Did you know that graduates of UA schools of education have recently been recognized for empowering their communities?

The awards exemplify how alumni from accredited education programs at UAS, UAF, and UAA carry their love of learning into the world and apply it to teaching. Individually recognized for innovation, each attributed their success to a collaborative process. 

  • University of Alaska Southeast graduate Teresa Dl’a Gwa T’awaa Varnell of Ketchikan, the 2022 Sealaska Heritage Institute Teacher of Distinction, trains teachers to incorporate Alaska Native cultures into their teaching methods.

    “Teresa’s ability to guide conversations among educators on Native cultural values, societal structures, intergenerational trauma and the history of boarding schools has helped us open an important dialogue,” said SHI President Rosita Worl in a UAS press release. “These conversations can be challenging and uncomfortable, but she has helped create a community where people feel safe delving into these topics.”

    Varnell comes from a family of Haida weavers and uses those skills to integrate traditional knowledge into contemporary learning systems. She weaves culture into conversations and those strands carry on into the world with each receptive mind.   
  • University of Alaska Fairbanks graduate Harlee Harvey, from Point Hope, is the 2023 Alaska Teacher of the Year.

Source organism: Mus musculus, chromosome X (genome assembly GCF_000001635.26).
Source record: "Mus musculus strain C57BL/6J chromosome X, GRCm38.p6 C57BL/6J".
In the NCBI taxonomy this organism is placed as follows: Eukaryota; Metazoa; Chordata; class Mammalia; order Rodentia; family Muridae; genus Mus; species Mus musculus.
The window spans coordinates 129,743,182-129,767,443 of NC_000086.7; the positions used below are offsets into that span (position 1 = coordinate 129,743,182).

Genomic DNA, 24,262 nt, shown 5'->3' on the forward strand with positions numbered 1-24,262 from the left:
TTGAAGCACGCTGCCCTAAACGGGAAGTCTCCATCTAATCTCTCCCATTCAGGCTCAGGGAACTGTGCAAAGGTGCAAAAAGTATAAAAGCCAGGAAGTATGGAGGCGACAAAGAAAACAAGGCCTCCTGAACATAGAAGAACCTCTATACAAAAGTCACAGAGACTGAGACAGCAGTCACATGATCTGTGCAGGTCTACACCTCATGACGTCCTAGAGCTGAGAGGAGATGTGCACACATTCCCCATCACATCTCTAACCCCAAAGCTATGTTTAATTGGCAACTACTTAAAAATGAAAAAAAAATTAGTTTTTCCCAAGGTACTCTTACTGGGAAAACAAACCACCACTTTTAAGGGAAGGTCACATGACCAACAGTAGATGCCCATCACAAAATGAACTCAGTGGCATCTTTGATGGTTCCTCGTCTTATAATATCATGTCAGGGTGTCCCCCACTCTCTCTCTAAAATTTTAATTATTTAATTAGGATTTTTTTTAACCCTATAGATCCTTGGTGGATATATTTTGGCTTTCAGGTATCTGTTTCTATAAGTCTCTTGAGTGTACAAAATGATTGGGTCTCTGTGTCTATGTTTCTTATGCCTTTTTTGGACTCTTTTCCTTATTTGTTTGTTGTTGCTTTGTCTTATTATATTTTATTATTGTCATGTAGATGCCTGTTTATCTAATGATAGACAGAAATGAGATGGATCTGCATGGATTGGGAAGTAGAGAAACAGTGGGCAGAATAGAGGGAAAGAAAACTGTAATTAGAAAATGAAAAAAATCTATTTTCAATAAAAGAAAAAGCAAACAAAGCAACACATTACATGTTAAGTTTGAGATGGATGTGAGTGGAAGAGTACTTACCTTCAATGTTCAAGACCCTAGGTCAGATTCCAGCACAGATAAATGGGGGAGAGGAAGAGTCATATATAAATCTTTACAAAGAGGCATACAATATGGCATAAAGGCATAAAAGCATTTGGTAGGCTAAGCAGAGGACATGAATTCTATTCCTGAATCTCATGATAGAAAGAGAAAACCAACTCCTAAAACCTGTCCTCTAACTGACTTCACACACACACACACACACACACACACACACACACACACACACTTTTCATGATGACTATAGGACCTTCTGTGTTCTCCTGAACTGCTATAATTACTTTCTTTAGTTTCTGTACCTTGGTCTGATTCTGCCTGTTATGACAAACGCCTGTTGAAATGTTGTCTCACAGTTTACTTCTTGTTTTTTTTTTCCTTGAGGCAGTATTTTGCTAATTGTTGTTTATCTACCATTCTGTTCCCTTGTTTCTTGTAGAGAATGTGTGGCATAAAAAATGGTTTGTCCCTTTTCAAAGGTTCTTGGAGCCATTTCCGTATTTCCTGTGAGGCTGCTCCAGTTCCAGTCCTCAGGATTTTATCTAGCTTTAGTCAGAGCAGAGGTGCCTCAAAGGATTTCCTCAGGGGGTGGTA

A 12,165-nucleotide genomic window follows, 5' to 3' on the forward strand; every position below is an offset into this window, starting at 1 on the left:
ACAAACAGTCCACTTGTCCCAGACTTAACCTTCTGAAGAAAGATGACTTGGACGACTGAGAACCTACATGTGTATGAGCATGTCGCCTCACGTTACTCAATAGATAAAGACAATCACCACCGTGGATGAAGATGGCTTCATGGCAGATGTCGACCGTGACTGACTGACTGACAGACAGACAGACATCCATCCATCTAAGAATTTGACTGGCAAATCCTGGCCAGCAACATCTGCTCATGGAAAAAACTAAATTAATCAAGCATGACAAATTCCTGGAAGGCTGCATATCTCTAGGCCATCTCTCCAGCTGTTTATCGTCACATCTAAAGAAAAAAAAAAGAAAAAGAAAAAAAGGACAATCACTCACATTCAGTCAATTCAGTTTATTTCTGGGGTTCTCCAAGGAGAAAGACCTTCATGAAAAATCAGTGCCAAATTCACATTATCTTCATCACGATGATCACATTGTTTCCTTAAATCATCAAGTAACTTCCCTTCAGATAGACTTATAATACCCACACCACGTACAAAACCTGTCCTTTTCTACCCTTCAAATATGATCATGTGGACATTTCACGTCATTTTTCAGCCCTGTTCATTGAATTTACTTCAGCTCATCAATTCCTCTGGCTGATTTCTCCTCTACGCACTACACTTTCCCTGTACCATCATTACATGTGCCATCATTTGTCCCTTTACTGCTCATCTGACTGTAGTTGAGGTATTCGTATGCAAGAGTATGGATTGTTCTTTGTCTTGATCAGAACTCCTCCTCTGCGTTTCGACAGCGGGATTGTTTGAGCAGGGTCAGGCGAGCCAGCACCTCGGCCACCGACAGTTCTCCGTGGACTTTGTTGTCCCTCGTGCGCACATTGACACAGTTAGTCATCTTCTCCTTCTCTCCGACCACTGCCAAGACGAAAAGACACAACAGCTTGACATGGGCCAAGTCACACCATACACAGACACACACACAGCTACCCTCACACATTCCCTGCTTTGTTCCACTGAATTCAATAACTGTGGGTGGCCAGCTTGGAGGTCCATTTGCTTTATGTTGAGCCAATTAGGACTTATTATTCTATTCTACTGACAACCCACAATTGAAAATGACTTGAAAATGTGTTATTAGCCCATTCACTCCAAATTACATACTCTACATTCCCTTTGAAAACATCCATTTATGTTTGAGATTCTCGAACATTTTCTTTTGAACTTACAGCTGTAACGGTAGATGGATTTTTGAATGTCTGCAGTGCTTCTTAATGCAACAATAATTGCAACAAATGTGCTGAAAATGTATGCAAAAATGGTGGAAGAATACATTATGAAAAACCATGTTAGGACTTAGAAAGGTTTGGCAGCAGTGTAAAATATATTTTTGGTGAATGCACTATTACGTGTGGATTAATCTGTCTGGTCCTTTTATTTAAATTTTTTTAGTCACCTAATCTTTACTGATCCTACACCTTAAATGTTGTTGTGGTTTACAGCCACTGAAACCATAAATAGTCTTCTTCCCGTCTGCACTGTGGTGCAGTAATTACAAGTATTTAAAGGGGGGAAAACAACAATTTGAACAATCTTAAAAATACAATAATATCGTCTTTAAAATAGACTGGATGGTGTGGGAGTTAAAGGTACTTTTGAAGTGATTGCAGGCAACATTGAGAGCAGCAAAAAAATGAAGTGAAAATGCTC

"I think that willingness to innovate, ask for help and listen to the feedback that you're given from people has probably been the thing that's allowed me to be so successful," Harvey said in an interview with the Arctic Sounder.

    “Ms. Harvey’s investment in the students of Point Hope is a shining example of how teachers not only help children learn, but also strengthen communities in the process,” said DEED Acting Commissioner Heidi Teshner.

    Like Varnell, Harvey demonstrates how respect and curiosity are essential aspects of teaching. Through working to understand and integrate local knowledge into her classroom, she reinforces the idea that this knowledge is important. Those efforts, witnessed by students, colleagues, and the broader community, boost cultural pride and encourage others to be open to growth. 
  • University of Alaska Anchorage graduate Bill Hill, from Naknek, is the 2023 Alaska Superintendent of the Year.

    “Watching my parents, uncles, cousins and other family members in education and seeing the commitment, dedication and sacrifice required to do justice in a profession that has in many cases had a negative historical impact is something that we need more Alaska students to take on, and I hope that someday I can hire some of them,” said Hill to UAA.

    Hill said that being Alaska Superintendent of the Year means representing the efforts of many. “The relationships and connections we’ve made within the borough and across the region are going to have a long-lasting impact on the viability and success of our students.”  

The sentiment of connections, effort, and impact also applies to the UA Alaska College of Education Consortium. Our three institutions share an approach designed to create high-quality teacher education opportunities across Alaska. UA Teach Alaska programs are rooted in place, preparing Alaskan teachers for Alaska’s schools and kids.

Varnell, Harvey, and Hill are inspiring reminders that teaching by example is how learning works. Their efforts to engage young people also empower their communities. Congratulations and thank you.